A rape victim made a positive identification that Johnson was her assailant, but:
DNA testing completed Dec. 21 determined that the Leesville man could not have raped a Many woman on July 12, 1982. The man who did was convicted in May 1984 of committing an aggravated rape April 30, 1983, at the same apartment complexHow many more such cases must we see before police practices and the rules of evidence are changed to strengthen eyewitness identifications?
What good argument is there for police not using double-blind lineup procedures with neutral administrators?
Given how many eyewitnesses simply get their ID's wrong, when will the Legislature require corroboration for victims who did not previously know the assailant (or for that matter, for informants who cut a deal for their testimony)?
I'd asked in a recent post how a value could be placed on wrongful convictions, and quoted my father, a civil defense attorney who said tort law allows compensation, among other things, for "lost consortium" with one's family and a more general loss of "companionship and society." Putting aside the legalese, what does that really mean? Here's an example:
During his 25 years of incarceration, Johnson has missed watching his four children grow. One was born just after he went to jail. He's kept in touch as best he could.How can this fellow ever really be compensated for what was taken from him? In my opinion, it's impossible, no matter how much money he's ultimately awarded (if any). He and others in his position deserve a legacy for what happened to them, not just a settlement.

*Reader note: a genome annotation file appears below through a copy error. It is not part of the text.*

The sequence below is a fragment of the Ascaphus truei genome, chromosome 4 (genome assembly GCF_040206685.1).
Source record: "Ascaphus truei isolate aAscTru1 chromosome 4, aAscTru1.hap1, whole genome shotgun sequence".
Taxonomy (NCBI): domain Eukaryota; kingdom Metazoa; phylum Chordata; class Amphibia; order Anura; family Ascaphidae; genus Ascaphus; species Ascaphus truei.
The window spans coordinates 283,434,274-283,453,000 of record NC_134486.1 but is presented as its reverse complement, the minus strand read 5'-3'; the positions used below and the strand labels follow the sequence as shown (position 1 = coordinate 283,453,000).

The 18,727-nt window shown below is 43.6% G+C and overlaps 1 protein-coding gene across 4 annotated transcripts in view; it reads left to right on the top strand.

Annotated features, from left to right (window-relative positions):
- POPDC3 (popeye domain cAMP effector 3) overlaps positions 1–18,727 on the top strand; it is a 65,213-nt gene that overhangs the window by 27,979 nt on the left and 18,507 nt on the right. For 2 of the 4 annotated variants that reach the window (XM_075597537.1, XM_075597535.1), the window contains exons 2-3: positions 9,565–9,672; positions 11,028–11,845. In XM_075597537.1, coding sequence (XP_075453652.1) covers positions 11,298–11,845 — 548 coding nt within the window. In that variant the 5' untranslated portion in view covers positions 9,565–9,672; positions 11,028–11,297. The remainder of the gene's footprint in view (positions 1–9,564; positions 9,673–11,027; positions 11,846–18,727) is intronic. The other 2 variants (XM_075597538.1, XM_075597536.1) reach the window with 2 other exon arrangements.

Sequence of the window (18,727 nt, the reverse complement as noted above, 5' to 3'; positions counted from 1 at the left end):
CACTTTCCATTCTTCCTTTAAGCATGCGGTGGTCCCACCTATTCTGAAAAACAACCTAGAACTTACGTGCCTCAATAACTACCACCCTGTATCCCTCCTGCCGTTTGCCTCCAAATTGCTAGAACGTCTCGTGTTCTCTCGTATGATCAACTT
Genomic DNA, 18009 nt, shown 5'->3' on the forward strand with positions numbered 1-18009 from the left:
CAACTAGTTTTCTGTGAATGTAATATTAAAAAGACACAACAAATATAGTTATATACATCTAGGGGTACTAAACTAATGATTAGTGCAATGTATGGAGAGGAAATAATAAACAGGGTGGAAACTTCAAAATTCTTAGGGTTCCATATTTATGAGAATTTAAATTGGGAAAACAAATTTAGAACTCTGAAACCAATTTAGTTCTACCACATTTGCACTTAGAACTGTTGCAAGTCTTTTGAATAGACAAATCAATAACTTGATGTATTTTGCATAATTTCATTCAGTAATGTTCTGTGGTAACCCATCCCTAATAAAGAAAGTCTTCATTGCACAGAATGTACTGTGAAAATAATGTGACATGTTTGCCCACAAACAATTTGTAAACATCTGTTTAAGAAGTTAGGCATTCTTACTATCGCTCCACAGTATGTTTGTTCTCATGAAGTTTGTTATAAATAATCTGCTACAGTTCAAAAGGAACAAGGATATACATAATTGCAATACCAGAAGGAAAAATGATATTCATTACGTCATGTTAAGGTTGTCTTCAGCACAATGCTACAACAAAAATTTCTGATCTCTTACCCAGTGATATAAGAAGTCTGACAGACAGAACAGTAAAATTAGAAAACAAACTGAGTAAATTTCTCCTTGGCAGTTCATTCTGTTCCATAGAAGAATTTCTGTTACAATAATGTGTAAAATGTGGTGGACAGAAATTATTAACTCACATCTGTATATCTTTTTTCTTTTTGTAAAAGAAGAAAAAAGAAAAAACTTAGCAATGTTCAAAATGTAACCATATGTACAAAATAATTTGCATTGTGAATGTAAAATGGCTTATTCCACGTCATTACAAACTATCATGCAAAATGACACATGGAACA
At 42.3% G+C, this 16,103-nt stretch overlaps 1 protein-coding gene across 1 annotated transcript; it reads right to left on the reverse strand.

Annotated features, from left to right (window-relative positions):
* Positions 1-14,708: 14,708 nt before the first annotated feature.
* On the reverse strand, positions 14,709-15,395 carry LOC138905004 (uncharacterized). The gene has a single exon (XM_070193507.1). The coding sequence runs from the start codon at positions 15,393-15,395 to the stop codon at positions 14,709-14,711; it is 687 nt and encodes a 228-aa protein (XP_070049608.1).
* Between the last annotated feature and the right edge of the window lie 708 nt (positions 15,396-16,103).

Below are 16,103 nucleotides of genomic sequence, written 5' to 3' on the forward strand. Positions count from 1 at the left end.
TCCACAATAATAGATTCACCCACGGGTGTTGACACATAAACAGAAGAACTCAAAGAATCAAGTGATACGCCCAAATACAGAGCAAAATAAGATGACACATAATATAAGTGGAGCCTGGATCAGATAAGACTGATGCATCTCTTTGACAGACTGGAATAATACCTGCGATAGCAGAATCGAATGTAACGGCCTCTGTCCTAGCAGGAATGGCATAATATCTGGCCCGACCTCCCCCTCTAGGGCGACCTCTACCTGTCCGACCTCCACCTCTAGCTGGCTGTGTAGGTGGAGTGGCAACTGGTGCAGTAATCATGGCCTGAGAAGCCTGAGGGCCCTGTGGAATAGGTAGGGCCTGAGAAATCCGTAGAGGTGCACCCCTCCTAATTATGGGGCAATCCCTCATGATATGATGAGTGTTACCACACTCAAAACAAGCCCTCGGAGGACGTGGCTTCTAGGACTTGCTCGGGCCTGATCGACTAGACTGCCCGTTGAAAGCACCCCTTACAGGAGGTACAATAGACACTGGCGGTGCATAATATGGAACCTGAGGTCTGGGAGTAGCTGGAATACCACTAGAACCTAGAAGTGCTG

One son, a LSU engineering graduate, just moved to Baton Rouge. "I'm the only one he has now since his mother has passed."
And, of course, there are the grandchildren that he's never met.
The only way to adequately honor such an unfathomable loss is to strengthen protections against it happening again, adjusting policies and practices within the system that allowed his wrongful conviction to occur. Otherwise, compensating payments come to be considered just part of the cost of doing business (it's OPM - other people's money - to the pols, after all), and more wrongful convictions become nearly inevitable.
We know why wrongful convictions occur. What's missing is the political will from either major party to do what' necessary to minimize them in the future.
MORE: For more information on improved eyewitness identification practices see the website of UT El Paso's Eyewitness Identification Research Laboratory.